London Zoo marks its 192nd anniversary in lockdown with fascinating archive images

PUBLISHED: 17:30 27 April 2020 | UPDATED: 14:31 28 April 2020

Sir David Attenborough at London Zoo

Sir David Attenborough at London Zoo

Archant

The Regent’s Park attraction was founded as a space where scientists could study animals and has become a much loved institution for generations of wildlife lovers

Keeper, Ernie Sceales, gives three penguins a shower from a watering can. London Zoo 1919.Keeper, Ernie Sceales, gives three penguins a shower from a watering can. London Zoo 1919.

London Zoo marked its 192nd anniversary on Monday in the midst of its toughest challenge yet.

To celebrate almost two centuries of scientific study, conservation and protecting endangered species, ZSL released some fascinating images from its archives which date back to 1828.

At a time when the Regent’s Park attraction is calling on the British public for support to ensure its work continues while it is closed to the public - the pictures are a reminder of the long and distinguished history of the world’s oldest scientific zoo.

ZSL London Zoo was founded by Sir Stamford Raffles, the Lieutenant Governor of Java, perhaps best known for founding Singapore.

Portrait of Jenny, the first orangutan at London Zoo. Printed by W Clerk, High Holborn, in December 1837.

The first orangutan to be shown at London Zoo. She arrived on 25 November 1837, purchased from a Mr Moss for £150. She was put in the specially heated Giraffe House and soon attracted excited crowds of people. On 28 March 1838, Charles Darwin came to the Zoo to see Jenny. It was his first sight of an apePortrait of Jenny, the first orangutan at London Zoo. Printed by W Clerk, High Holborn, in December 1837. The first orangutan to be shown at London Zoo. She arrived on 25 November 1837, purchased from a Mr Moss for £150. She was put in the specially heated Giraffe House and soon attracted excited crowds of people. On 28 March 1838, Charles Darwin came to the Zoo to see Jenny. It was his first sight of an ape

He wanted the zoo to give scientists the chance to study animals with as much attention and depth as Kew had given to botany.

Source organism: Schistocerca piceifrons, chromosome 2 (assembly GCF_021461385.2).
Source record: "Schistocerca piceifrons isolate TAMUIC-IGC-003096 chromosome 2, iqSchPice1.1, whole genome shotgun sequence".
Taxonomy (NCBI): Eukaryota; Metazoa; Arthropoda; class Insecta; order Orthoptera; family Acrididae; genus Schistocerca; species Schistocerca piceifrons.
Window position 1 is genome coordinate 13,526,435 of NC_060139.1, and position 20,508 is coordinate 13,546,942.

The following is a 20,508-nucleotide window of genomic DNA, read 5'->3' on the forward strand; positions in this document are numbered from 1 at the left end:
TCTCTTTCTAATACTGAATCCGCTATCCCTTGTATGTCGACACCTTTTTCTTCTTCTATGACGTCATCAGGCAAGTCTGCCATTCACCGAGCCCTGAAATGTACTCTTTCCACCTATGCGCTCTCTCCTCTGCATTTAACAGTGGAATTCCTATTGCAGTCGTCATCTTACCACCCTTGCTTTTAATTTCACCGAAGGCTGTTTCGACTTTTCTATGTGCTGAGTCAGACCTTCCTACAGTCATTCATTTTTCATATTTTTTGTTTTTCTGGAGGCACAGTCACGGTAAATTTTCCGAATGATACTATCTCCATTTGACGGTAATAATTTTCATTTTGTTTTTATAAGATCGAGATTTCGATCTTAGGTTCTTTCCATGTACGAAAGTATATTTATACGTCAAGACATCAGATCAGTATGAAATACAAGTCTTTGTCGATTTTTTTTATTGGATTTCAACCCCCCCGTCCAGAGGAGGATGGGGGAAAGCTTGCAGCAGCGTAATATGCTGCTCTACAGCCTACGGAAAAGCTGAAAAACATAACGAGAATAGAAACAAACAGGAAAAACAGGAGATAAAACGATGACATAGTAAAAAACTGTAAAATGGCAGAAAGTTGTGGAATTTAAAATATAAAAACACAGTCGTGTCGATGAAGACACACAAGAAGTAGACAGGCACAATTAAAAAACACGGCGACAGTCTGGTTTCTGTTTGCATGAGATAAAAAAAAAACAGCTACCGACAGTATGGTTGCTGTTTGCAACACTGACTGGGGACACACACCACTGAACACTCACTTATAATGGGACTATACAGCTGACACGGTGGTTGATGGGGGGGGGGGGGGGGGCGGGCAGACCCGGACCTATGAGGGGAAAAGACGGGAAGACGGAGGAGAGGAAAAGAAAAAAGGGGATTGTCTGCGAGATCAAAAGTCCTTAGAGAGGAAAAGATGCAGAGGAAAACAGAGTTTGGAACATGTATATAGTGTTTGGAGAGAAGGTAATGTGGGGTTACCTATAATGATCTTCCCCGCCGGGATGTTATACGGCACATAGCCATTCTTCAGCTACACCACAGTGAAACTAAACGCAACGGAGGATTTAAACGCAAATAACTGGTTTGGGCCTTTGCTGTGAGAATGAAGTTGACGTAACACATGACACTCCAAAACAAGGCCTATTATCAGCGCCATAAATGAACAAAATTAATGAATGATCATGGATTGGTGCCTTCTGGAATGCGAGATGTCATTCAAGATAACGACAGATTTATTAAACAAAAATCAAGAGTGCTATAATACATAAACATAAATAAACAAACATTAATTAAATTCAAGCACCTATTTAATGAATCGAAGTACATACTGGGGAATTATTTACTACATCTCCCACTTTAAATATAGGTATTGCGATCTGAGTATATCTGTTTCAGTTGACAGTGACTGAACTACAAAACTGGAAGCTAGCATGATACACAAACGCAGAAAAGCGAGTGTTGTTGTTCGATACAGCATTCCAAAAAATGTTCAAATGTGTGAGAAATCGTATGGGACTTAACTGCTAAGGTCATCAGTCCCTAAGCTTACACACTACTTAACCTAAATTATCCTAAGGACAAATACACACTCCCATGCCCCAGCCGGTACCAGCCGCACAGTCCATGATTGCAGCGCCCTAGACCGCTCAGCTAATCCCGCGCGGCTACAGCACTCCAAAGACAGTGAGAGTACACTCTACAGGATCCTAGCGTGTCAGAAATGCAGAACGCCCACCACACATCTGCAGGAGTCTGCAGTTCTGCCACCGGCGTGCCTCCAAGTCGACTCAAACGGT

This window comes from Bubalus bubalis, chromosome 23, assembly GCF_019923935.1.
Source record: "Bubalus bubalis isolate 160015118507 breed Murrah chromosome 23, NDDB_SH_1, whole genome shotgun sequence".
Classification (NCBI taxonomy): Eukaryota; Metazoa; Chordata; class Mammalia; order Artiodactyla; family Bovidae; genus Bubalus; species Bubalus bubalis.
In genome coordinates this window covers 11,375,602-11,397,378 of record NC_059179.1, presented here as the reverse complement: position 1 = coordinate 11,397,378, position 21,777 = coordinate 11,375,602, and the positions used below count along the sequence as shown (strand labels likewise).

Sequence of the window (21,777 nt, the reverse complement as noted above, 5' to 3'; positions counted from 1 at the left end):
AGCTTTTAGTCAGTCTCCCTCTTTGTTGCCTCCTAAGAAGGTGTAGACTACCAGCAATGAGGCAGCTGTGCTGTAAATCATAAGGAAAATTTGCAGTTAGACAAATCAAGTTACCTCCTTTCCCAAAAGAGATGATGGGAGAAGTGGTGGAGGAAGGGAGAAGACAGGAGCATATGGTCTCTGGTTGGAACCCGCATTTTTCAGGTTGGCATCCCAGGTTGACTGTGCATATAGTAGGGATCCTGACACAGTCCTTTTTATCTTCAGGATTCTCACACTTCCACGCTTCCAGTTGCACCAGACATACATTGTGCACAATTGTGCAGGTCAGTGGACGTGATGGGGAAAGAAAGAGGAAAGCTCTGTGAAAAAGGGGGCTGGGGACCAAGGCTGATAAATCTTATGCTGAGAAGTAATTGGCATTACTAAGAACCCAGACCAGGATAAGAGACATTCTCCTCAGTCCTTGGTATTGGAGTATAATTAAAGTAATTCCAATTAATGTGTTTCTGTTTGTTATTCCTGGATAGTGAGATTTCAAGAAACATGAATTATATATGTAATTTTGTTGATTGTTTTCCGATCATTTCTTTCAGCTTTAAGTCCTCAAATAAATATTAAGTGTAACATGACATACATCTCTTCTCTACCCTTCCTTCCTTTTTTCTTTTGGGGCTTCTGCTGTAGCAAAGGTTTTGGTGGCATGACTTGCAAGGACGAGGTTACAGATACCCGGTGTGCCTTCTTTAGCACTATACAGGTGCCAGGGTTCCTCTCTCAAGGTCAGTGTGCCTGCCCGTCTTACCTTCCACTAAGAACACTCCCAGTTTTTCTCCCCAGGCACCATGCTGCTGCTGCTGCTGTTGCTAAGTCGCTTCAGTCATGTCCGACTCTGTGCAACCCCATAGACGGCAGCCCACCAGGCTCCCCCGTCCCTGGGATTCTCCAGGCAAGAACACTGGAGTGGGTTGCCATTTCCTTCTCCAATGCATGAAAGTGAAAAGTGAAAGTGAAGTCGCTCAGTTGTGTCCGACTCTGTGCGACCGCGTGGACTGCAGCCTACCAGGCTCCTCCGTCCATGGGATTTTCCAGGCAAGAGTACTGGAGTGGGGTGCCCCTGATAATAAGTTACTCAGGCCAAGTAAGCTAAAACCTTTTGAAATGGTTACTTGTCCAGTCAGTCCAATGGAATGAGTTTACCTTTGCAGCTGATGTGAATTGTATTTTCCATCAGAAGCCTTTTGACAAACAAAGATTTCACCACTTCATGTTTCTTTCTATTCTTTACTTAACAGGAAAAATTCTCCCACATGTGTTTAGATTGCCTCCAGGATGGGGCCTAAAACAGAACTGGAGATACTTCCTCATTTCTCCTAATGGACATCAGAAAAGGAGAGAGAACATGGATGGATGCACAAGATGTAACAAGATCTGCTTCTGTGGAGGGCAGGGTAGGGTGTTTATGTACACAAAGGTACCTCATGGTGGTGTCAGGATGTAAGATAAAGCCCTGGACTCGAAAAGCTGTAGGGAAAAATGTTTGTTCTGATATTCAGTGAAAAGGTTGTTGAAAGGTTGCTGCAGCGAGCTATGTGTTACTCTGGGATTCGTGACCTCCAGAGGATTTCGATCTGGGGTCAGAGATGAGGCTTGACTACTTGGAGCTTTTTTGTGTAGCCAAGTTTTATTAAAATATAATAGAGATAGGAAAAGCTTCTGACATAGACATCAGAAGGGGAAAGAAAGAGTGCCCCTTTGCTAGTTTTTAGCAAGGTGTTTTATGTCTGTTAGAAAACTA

Creating the first menagerie in the world devoted to the understanding of wildlife, it opened its gates for the first time on Sunday April 27, 1828.

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The ‘Daily Occurrences’ – records kept throughout its history - note that the then Prime Minister the Duke of Wellington, was among 80 high-profile guests on opening day. Until 1847 it was open only to Fellows of the Society and became a favoured spot for naturalist Charles Darwin to test his theories; his relationship with ZSL’s curator of birds and an orangutan named Jenny helped cement his ground-breaking ideas about evolution.

1939 Princess Elizabeth visits London Zoo1939 Princess Elizabeth visits London Zoo

Throughout its history, the zoo has been home to many famous animals including Obaysch, Europe’s first hippo since Roman times, Guy the gorilla, named because he arrived on fireworks night, Jumbo the elephant, who lived at the zoo in the 1860s, and Winnipeg or Winnie, a Canadian black bear, rescued by cavaly vet Harry Colebourn in 1915, who inspired AA Milne’s famous creation when son Christopher Robin took a shine to her.

The institution has had six monarchs as its patron, is credited with adding the words ‘zoo’, ‘aquarium’ and ‘jumbo’ to the English language, and helped to launch the career of national treasure, Sir David Attenborough – after he worked on the BBC’s Zoo Quest. ZSL Director General, Dominic Jermey said: “It is somewhat bittersweet that we celebrate this remarkable anniversary with the Zoo closed to the public, for the first time since World War Two, and for the longest duration in our history - but we can take solace in sharing some of our amazing achievements and milestones.

“ZSL London Zoo is an iconic institution which has achieved so much but has so much more to do. Founded as a place for the study of animals, that ethos still guides us today – everything we do is with the intent of creating a world where wildlife thrives.

“During the Blitz, the War Cabinet asked us to reopen quickly to raise the spirits of Londoners; today, we raise spirits and awareness across the UK with our stories and videos of zoo life going on behind closed doors.

Winnie the bear and Christopher Robin MilneWinnie the bear and Christopher Robin Milne

“We are now asking for support to ensure we can overcome these unprecedented challenges. With people needing to reconnect with nature more than ever, wildlife under threat from illegal wildlife trade, over-exploitation, and habitat loss, we’ve got a crucial job to do.”

To donate to ZSL London Zoo visit zsl.org/support-our-zoos


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